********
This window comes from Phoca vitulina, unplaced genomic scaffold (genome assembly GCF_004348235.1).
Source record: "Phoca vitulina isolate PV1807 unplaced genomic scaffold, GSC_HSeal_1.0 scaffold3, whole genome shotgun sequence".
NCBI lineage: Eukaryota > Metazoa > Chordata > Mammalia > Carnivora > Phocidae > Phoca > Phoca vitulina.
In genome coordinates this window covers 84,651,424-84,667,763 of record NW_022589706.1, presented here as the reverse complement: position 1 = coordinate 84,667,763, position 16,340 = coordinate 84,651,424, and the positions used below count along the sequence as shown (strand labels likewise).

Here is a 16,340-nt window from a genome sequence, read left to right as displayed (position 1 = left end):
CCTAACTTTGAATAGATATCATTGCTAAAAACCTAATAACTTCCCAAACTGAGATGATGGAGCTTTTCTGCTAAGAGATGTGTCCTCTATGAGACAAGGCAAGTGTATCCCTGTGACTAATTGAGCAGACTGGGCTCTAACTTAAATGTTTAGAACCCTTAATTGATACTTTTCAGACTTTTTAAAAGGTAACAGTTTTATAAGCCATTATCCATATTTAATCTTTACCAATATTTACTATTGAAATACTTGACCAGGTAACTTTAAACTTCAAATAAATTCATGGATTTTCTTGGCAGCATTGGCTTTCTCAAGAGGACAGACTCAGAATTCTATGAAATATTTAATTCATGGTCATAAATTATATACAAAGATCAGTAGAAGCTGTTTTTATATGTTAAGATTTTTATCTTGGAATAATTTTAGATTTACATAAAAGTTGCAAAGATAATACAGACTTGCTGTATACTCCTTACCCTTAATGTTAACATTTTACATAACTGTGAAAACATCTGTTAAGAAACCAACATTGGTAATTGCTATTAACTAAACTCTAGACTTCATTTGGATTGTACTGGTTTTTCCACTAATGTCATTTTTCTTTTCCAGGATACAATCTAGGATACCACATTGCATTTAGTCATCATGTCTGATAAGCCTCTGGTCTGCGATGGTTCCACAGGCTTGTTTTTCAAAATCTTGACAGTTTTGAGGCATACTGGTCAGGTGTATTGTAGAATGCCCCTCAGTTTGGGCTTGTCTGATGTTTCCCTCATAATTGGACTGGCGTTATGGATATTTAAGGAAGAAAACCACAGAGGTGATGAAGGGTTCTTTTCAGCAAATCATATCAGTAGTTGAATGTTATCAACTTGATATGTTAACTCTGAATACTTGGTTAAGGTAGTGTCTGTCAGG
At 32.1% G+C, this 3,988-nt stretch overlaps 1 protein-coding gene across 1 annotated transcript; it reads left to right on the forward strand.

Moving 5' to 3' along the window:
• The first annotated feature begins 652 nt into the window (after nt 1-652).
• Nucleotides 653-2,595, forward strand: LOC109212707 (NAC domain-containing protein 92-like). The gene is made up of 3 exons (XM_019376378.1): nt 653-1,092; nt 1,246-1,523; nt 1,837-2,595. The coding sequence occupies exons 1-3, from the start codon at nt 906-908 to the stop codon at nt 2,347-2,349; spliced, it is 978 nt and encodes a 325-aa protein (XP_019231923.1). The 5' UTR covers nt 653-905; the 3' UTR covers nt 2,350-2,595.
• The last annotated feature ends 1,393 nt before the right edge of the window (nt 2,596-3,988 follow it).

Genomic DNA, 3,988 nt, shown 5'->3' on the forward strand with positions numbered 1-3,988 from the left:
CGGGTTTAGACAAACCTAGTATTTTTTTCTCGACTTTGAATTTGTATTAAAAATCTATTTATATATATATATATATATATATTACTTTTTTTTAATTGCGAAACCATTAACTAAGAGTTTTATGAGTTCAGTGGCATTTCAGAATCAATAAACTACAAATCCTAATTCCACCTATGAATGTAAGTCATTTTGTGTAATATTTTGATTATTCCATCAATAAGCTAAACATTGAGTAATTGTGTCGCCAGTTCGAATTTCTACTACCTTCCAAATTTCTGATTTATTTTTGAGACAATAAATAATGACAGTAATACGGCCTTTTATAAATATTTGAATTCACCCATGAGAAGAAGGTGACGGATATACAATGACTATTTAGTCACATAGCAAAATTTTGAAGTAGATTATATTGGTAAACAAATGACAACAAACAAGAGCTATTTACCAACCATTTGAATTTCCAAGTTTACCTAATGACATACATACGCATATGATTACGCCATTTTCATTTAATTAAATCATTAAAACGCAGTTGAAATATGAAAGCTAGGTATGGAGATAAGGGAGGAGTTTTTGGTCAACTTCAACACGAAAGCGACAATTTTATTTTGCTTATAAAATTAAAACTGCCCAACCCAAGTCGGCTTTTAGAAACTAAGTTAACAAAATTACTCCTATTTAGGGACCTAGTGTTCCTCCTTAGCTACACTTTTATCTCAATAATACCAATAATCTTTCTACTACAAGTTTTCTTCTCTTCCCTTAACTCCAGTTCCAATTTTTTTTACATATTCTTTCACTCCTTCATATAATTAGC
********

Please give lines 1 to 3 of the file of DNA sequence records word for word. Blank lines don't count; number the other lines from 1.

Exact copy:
This window comes from Phoca vitulina, unplaced genomic scaffold (genome assembly GCF_004348235.1).
Source record: "Phoca vitulina isolate PV1807 unplaced genomic scaffold, GSC_HSeal_1.0 scaffold3, whole genome shotgun sequence".
NCBI lineage: Eukaryota > Metazoa > Chordata > Mammalia > Carnivora > Phocidae > Phoca > Phoca vitulina.